Jeffrey D. Allred, Deseret News
Neil Ashdown

Gov. Jon Huntsman Jr.'s chief of staff, Neil Ashdown, is expected to fill the same role in Beijing, once the governor is confirmed as the U.S. ambassador to China.

Sources told the Deseret News that Ashdown, a self-described policy wonk who has served as Huntsman's top aide since 2005, will be the only member of the governor's staff heading overseas.

Huntsman spokeswoman Lisa Roskelley said it was too soon to comment on any potential appointments. However, Roskelley said, "Neil has been a trusted friend and adviser to the governor throughout his tenure and will continue to work closely with him."

Huntsman, who was named U.S. ambassador to China earlier this month by President Barack Obama, is reportedly in Washington, D.C., this week to prepare for his confirmation hearings.

Darby Holladay, a spokesman for the U.S. State Department, confirmed Huntsman would be able to hire someone to assist him in his new position. "Beijing, like several other large embassies, has historically had a temporary foreign-service appointment to assist the chief of mission," Holladay said. The title and duties of that appointee are up to the ambassador, or chief of mission.

It is not known when the U.S. Senate will vote on Huntsman's nomination, but preparations are already under way for Lt. Gov. Gary Herbert's transition to governor. Huntsman has said although he won't resign until he is confirmed as ambassador, he is turning over many of his public duties to Herbert.

Herbert told the News in a recent interview that he was looking not just for a new lieutenant governor, but also for a chief of staff, a spokesperson and possibly other senior-level advisers. Calling the appointments he'll make "minor adjustments," Herbert said there won't be any "big, dramatic change" in the executive branch.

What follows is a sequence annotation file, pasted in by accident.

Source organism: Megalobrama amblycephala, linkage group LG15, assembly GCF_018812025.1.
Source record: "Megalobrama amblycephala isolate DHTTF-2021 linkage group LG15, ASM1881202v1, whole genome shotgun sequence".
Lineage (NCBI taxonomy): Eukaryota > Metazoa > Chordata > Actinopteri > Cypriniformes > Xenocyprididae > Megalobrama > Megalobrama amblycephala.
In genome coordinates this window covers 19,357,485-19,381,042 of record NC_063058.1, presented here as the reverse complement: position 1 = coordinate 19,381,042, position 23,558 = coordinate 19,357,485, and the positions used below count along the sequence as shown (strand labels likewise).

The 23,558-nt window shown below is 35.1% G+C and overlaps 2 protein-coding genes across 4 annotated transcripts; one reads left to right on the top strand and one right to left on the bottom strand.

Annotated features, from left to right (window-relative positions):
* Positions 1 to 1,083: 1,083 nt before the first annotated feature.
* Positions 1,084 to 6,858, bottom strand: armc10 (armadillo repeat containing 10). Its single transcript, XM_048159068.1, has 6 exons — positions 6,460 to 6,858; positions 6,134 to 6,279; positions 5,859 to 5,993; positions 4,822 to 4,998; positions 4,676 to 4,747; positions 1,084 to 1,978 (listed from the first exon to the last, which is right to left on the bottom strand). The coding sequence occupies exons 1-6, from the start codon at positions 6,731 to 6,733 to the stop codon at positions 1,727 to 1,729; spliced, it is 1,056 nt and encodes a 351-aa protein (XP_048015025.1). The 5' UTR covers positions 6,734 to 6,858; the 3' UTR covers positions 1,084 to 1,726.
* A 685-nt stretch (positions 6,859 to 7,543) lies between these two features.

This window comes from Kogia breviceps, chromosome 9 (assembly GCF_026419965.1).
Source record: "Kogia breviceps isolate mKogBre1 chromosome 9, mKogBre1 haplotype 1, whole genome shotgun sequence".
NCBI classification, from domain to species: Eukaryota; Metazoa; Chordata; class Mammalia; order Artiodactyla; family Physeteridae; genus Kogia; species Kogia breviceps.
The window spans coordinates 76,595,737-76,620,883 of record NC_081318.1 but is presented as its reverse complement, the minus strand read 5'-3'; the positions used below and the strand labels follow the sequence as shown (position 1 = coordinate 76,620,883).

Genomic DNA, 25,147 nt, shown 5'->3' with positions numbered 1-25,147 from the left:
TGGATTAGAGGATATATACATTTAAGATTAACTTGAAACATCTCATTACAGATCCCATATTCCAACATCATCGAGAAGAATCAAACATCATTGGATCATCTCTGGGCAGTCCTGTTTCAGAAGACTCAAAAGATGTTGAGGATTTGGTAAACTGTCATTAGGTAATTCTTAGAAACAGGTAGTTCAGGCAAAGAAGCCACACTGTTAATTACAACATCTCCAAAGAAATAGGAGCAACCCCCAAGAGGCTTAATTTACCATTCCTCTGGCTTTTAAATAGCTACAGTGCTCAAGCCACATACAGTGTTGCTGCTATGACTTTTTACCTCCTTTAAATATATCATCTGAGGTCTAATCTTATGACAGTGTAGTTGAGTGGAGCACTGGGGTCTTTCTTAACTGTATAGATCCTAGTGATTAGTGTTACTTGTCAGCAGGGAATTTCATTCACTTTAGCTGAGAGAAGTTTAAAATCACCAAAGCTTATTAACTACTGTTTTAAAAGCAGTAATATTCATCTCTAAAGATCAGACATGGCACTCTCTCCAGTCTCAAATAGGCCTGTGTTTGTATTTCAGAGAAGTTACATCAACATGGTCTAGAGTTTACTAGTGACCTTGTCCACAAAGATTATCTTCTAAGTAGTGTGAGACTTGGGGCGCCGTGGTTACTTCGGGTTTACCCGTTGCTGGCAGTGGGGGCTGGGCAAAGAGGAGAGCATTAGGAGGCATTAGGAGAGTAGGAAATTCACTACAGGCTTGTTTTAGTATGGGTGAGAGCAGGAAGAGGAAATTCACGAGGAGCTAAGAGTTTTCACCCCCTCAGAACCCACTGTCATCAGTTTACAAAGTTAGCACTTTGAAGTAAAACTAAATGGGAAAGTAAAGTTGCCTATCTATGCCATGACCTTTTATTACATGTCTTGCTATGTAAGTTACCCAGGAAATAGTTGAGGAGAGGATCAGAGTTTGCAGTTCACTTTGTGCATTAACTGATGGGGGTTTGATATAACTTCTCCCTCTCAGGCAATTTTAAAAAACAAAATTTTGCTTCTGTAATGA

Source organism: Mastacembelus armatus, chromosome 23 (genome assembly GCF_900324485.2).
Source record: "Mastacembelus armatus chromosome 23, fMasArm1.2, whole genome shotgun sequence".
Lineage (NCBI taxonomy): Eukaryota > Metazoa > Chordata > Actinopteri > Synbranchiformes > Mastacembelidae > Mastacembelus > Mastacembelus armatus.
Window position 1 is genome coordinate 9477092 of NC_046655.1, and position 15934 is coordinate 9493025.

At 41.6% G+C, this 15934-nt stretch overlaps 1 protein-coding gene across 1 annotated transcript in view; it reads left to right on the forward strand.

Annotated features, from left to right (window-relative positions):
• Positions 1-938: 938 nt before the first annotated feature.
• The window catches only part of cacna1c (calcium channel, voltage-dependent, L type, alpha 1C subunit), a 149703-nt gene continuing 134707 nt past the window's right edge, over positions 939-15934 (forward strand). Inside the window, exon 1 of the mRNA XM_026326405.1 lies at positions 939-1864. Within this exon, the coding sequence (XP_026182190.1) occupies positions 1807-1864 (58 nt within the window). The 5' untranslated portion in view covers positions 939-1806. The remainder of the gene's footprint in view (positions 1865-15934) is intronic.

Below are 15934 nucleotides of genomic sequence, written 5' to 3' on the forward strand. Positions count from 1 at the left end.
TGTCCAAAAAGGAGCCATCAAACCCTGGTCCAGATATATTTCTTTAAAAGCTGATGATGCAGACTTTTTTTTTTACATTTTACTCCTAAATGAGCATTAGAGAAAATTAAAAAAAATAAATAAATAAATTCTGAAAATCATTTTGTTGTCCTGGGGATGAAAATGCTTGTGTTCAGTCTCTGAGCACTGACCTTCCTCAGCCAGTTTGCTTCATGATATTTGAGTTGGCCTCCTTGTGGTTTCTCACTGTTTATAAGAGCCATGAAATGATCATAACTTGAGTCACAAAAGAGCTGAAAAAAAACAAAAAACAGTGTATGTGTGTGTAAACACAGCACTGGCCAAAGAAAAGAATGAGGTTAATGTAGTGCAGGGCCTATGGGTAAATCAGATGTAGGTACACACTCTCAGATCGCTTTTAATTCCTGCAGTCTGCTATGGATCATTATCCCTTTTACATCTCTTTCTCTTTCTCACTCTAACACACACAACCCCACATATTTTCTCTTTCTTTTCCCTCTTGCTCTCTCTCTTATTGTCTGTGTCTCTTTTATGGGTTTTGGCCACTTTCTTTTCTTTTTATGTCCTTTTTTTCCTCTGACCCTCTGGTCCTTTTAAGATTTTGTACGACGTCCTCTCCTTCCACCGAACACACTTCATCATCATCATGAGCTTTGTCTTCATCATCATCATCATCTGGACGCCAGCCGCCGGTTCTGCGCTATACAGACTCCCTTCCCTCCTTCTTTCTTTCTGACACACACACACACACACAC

Huntsman hired Ashdown as his deputy chief of staff after he was elected to his first term as governor in 2004. When Huntsman's first chief of staff, now-Rep. Jason Chaffetz, R-Utah, resigned a year later, Ashdown, then 35, was promoted.

The governor described Ashdown then as "a numbers person, most importantly" who understands both budget-making and the legislative process. "Neil is a perfect professional," Huntsman said in 2005. "By virtue of temperament, there is no better."

Ashdown, who grew up in Lander, Wyo., has degrees from the University of Utah and a doctorate in political science from the University of Albany in New York. He published a book titled, "The Impact of Banking Policy on Trade and Global Strategy" and toyed with the idea of teaching in a foreign country after college.

Instead, he ended up at the state Office of Planning and Budget under former Gov. Mike Leavitt, a Republican like Huntsman, and soon became the state's chief economist for both Leavitt and former Gov. Olene Walker.

When he became the governor's chief of staff in 2005, Ashdown told the News he didn't see government "as my full, long-term career. If you ask me where I'll be in five years, I couldn't tell you at this point."